Venture capital investment in supply chain tech remains buoyant, although it slowed in the first quarter of 2022 compared with records levels of investment in Q1 2021, key research shows.
Startups collected US$14bn in the quarter, across 301 deals - a decline of 20.4% year-on-year in terms of deal value.
The report, on emerging technology in the supply chain, was undertaken by PitchBook Data, an SaaS company that delivers data, research and technology across private capital markets.
Jonathan Geurkink, PitchBook’s Emerging Technology Analyst, says: “The turmoil of recent years exposed the fragility of global supply chains.
“Changes in consumption patterns brought on by the pandemic, hoarding, price fluctuations and inflation all conspired to drive unprecedented volatility. Sensing an opportunity, investors and startups answered with a dramatic spike in supply chain activity in 2020 and 2021.
“Now, opportunities in the developing world and relentless competition in e-commerce to deliver products in shorter time frames are likely to further spur investment and technology development across the vertical.
Tech booming in last mile and warehouse automation
“Our update on supply chain tech investment activity and trends comprehensively assessing emerging opportunities in last-mile delivery and warehousing automation.
The report includes a spotlight on the activities of freight forwarding company Flexport, India-based B2B e-commerce platform, ElasticRun and Exotec, a fast-growing French logistics automation business.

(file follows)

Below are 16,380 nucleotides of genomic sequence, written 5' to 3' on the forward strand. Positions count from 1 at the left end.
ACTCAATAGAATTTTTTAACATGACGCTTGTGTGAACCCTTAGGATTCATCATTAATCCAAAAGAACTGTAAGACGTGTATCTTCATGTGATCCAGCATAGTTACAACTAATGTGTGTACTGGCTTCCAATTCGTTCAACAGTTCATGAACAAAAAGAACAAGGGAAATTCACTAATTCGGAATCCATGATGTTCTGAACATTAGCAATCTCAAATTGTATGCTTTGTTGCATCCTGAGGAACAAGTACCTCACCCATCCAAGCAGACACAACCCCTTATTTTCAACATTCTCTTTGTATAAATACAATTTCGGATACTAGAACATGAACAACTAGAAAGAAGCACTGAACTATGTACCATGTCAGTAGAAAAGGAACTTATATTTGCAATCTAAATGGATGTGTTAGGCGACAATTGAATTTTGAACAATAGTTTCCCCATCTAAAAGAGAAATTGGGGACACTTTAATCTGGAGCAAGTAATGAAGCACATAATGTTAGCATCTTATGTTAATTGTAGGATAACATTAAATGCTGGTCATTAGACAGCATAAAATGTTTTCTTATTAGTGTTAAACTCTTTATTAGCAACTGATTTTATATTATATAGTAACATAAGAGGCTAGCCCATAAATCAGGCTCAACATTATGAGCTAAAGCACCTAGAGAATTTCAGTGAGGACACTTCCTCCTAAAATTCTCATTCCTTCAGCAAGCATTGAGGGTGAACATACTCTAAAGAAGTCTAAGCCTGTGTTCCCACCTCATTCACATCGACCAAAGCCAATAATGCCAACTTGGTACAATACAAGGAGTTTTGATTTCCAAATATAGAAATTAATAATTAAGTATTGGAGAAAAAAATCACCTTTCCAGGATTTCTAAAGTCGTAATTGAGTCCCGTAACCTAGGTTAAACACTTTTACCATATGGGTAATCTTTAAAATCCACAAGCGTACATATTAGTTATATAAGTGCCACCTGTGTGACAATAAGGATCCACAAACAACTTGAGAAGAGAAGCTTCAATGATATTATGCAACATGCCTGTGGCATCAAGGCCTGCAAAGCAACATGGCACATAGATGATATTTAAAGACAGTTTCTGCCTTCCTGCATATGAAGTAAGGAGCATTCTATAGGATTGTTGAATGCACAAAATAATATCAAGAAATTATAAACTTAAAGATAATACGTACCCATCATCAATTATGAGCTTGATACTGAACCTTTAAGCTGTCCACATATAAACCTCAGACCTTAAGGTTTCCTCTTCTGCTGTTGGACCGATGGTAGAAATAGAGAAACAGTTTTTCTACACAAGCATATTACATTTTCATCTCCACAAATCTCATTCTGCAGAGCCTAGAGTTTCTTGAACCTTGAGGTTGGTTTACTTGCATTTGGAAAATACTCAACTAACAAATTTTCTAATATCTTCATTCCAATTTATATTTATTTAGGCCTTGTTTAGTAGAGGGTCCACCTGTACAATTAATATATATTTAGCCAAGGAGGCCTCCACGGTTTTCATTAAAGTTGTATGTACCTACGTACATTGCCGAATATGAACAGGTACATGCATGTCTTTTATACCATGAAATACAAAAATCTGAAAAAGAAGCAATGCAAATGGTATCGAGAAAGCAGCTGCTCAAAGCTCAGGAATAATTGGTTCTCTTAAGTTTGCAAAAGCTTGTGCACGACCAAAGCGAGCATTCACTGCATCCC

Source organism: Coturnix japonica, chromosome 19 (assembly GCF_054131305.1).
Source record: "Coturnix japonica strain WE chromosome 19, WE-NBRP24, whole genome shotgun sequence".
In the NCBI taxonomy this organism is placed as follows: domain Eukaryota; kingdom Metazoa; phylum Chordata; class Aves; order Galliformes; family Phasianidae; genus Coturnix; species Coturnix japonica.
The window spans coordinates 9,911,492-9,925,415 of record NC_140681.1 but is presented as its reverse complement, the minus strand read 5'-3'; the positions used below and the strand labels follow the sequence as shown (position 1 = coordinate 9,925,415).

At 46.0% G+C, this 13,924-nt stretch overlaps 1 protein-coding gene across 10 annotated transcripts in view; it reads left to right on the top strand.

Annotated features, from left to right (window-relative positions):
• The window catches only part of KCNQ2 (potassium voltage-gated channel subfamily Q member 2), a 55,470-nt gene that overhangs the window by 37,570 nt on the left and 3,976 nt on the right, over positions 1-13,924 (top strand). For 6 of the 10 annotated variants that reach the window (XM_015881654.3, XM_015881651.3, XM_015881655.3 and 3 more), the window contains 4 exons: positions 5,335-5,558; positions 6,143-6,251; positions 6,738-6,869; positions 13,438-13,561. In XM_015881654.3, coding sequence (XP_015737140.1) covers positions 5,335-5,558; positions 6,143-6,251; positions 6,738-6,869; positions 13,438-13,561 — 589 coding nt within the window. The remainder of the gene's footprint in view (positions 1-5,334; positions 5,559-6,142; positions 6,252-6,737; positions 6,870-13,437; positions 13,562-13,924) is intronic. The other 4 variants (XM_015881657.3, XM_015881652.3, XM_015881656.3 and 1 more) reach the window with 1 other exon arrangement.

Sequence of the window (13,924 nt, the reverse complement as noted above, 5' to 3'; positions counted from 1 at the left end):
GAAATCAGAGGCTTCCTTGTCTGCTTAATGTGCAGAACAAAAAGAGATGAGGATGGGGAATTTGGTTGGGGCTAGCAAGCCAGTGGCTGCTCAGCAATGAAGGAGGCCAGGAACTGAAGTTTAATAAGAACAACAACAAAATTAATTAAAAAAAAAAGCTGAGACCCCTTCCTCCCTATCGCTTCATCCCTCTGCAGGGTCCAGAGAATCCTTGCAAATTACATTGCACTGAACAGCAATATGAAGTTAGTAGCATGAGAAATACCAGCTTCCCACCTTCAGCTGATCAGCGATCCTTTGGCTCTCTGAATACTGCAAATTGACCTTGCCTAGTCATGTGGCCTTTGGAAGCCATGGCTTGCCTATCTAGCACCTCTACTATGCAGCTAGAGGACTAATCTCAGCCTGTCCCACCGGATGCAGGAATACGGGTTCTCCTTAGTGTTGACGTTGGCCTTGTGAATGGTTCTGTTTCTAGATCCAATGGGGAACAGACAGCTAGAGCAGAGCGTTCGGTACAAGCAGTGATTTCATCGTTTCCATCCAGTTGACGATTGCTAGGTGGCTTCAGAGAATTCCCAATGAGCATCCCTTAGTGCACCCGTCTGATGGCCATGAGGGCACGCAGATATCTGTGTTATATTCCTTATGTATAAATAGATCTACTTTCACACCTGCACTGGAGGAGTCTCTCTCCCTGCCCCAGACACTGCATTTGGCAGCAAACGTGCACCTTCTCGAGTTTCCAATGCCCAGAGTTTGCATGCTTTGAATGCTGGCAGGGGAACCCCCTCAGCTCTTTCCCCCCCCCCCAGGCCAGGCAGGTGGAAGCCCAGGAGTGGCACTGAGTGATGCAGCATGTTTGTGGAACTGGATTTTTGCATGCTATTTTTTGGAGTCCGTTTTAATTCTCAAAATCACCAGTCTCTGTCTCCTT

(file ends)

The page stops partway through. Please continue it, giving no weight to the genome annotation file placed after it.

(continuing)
Among the biggest tech finance deals secured in January and February were:
- On-demand transportation platform Bolt raised US$711mn (new company value, $US8.4bn).
- Logistics platform developer Flexport raised $935mn (new value, $8bn).
- Retail optimisation software developer Relex raised $566mn (new value, $5.7bn).
- Warehouse automation developer Exotec raised $323 (new value, $2bn).
- Logistics and distribution platform developer ElasticRun raised $300mn (new value, $1.5bn).
PitchBook is a financial data and software company with offices in London, New York, San Francisco and Seattle. Serving clients in 19 languages, it provides global business professionals with data on private and public markets.
- Q&A with Ivalua’s Global Head of Manufacturing Sundar KamakSupply Chain Risk Management
- Advancing the digital supply chain with strategic sourcingDigital Supply Chain
- News round-up: supply chain, risk management, and logisticsSupply Chain Risk Management
- Chris Caplice - academic who helped make freight a scienceLogistics